PubMed Abstract | CrossRef Full Text | Google Scholar

36. Tibbetts SA, Seetharama Jois D, Siahaan TJ, Benedict SH, Chan MA. Linear and cyclic LFA-1 and ICAM-1 peptides inhibit T cell adhesion and function. Peptides (2000) 21:1161–7. doi:10.1016/S0196-9781(00)00255-2

PubMed Abstract | CrossRef Full Text | Google Scholar

37. Arias MA, Jimenez de Bagues MP, Aguilo N, Menao S, Hervas-Stubbs S, de Martino A, et al. Elucidating sources and roles of granzymes A and B during bacterial infection and sepsis. Cell Rep (2014) 8:420–9. doi:10.1016/j.celrep.2014.06.012

PubMed Abstract | CrossRef Full Text | Google Scholar

38. Alley MC, Scudiero DA, Monks A, Hursey ML, Czerwinski MJ, Fine DL, et al. Feasibility of drug screening with panels of human tumor cell lines using a microculture tetrazolium assay. Cancer Res (1988) 48:589–601.

PubMed Abstract | Google Scholar

39. Sanchez-Martinez D, Azaceta G, Muntasell A, Aguilo N, Nunez D, Galvez EM, et al. Human NK cells activated by EBV lymphoblastoid cells overcome anti-apoptotic mechanisms of drug resistance in haematological cancer cells. Oncoimmunology (2015) 4:e991613. doi:10.4161/2162402X.2014.991613

CrossRef Full Text | Google Scholar

40. Pircher H, Moskophidis D, Rohrer U, Burki K, Hengartner H, Zinkernagel RM. Viral escape by selection of cytotoxic T cell-resistant virus variants in vivo. Nature (1990) 346:629–33. doi:10.1038/346629a0

PubMed Abstract | CrossRef Full Text | Google Scholar

41. Tibbetts SA, Chirathaworn C, Nakashima M, Jois DS, Siahaan TJ, Chan MA, et al. Peptides derived from ICAM-1 and LFA-1 modulate T cell adhesion and immune function in a mixed lymphocyte culture. Transplantation (1999) 68:685–92. doi:10.1097/00007890-199909150-00015

PubMed Abstract | CrossRef Full Text | Google Scholar

42. Kallen J, Welzenbach K, Ramage P, Geyl D, Kriwacki R, Legge G, et al. Structural basis for LFA-1 inhibition upon lovastatin binding to the CD11a I-domain. J Mol Biol (1999) 292:1–9. doi:10.1006/jmbi.1999.3047

PubMed Abstract | CrossRef Full Text | Google Scholar

43. Weitz-Schmidt G, Welzenbach K, Brinkmann V, Kamata T, Kallen J, Bruns C, et al. Statins selectively inhibit leukocyte function antigen-1 by binding to a novel regulatory integrin site. Nat Med (2001) 7:687–92. doi:10.1038/89058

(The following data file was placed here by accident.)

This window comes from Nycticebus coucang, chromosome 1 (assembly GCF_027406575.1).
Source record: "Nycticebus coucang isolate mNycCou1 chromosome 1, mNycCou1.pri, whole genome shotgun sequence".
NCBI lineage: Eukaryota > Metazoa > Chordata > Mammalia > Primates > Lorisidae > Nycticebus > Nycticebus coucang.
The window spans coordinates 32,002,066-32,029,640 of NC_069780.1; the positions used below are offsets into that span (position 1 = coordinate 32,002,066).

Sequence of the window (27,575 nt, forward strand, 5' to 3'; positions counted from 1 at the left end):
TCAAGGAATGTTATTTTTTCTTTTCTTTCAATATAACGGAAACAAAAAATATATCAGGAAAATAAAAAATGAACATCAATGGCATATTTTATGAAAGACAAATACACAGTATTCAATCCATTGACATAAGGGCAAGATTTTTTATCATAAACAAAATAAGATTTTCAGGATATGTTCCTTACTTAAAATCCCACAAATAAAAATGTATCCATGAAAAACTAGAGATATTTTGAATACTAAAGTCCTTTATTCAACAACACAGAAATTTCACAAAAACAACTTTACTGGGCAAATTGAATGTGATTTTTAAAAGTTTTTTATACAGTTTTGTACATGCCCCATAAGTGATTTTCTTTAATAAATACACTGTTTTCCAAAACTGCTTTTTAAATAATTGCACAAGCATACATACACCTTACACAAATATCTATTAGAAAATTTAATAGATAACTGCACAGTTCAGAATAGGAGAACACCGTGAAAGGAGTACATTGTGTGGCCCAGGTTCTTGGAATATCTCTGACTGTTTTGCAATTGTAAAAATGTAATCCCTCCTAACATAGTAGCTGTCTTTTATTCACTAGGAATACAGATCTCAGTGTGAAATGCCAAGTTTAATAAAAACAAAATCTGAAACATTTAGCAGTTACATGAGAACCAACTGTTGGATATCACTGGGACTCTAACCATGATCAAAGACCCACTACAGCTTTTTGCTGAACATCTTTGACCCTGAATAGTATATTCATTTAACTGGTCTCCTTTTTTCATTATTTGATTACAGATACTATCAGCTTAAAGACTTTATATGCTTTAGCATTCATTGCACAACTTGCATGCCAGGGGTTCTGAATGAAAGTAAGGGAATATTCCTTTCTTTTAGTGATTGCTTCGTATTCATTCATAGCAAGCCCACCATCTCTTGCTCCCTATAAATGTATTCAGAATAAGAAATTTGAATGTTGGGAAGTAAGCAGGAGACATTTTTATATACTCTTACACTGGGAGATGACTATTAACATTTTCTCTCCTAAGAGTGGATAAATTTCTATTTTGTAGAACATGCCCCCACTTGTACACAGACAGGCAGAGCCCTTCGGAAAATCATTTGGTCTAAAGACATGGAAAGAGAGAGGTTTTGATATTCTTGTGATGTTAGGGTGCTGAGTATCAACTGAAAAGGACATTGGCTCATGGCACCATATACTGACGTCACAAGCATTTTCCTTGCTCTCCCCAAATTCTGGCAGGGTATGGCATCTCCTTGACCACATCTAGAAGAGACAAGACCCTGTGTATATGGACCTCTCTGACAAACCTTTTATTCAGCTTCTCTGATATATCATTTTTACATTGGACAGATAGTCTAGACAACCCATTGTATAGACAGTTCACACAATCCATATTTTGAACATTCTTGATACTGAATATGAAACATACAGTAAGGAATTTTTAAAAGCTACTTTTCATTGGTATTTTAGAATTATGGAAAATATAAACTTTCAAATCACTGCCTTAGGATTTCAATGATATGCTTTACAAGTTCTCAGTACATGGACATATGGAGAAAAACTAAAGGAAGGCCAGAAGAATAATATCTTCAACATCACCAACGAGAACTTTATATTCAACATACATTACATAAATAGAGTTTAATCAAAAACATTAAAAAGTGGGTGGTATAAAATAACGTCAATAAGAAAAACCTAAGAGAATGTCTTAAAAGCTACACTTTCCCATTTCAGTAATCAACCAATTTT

PubMed Abstract | CrossRef Full Text | Google Scholar

44. Spits H, van Schooten W, Keizer H, van Seventer G, van de Rijn M, Terhorst C, et al. Alloantigen recognition is preceded by nonspecific adhesion of cytotoxic T cells and target cells. Science (1986) 232:403–5. doi:10.1126/science.3485822

PubMed Abstract | CrossRef Full Text | Google Scholar

45. Dustin ML, Springer TA. T-cell receptor cross-linking transiently stimulates adhesiveness through LFA-1. Nature (1989) 341:619–24. doi:10.1038/341619a0

PubMed Abstract | CrossRef Full Text | Google Scholar

46. Liu D, Bryceson YT, Meckel T, Vasiliver-Shamis G, Dustin ML, Long EO. Integrin-dependent organization and bidirectional vesicular traffic at cytotoxic immune synapses. Immunity (2009) 31:99–109. doi:10.1016/j.immuni.2009.05.009

PubMed Abstract | CrossRef Full Text | Google Scholar

47. Stupack DG. Integrins as a distinct subtype of dependence receptors. Cell Death Differ (2005) 12:1021–30. doi:10.1038/sj.cdd.4401658

PubMed Abstract | CrossRef Full Text | Google Scholar

48. Streuli CH, Akhtar N. Signal co-operation between integrins and other receptor systems. Biochem J (2009) 418:491–506. doi:10.1042/BJ20081948

PubMed Abstract | CrossRef Full Text | Google Scholar

49. Springer TA. Traffic signals for lymphocyte recirculation and leukocyte emigration: the multistep paradigm. Cell (1994) 76:301–14. doi:10.1016/0092-8674(94)90337-9

CrossRef Full Text | Google Scholar

50. Verreck FA, de Boer T, Langenberg DM, van der Zanden L, Ottenhoff TH. Phenotypic and functional profiling of human proinflammatory type-1 and anti-inflammatory type-2 macrophages in response to microbial antigens and IFN-gamma- and CD40L-mediated costimulation. J Leukoc Biol (2006) 79:285–93. doi:10.1189/jlb.0105015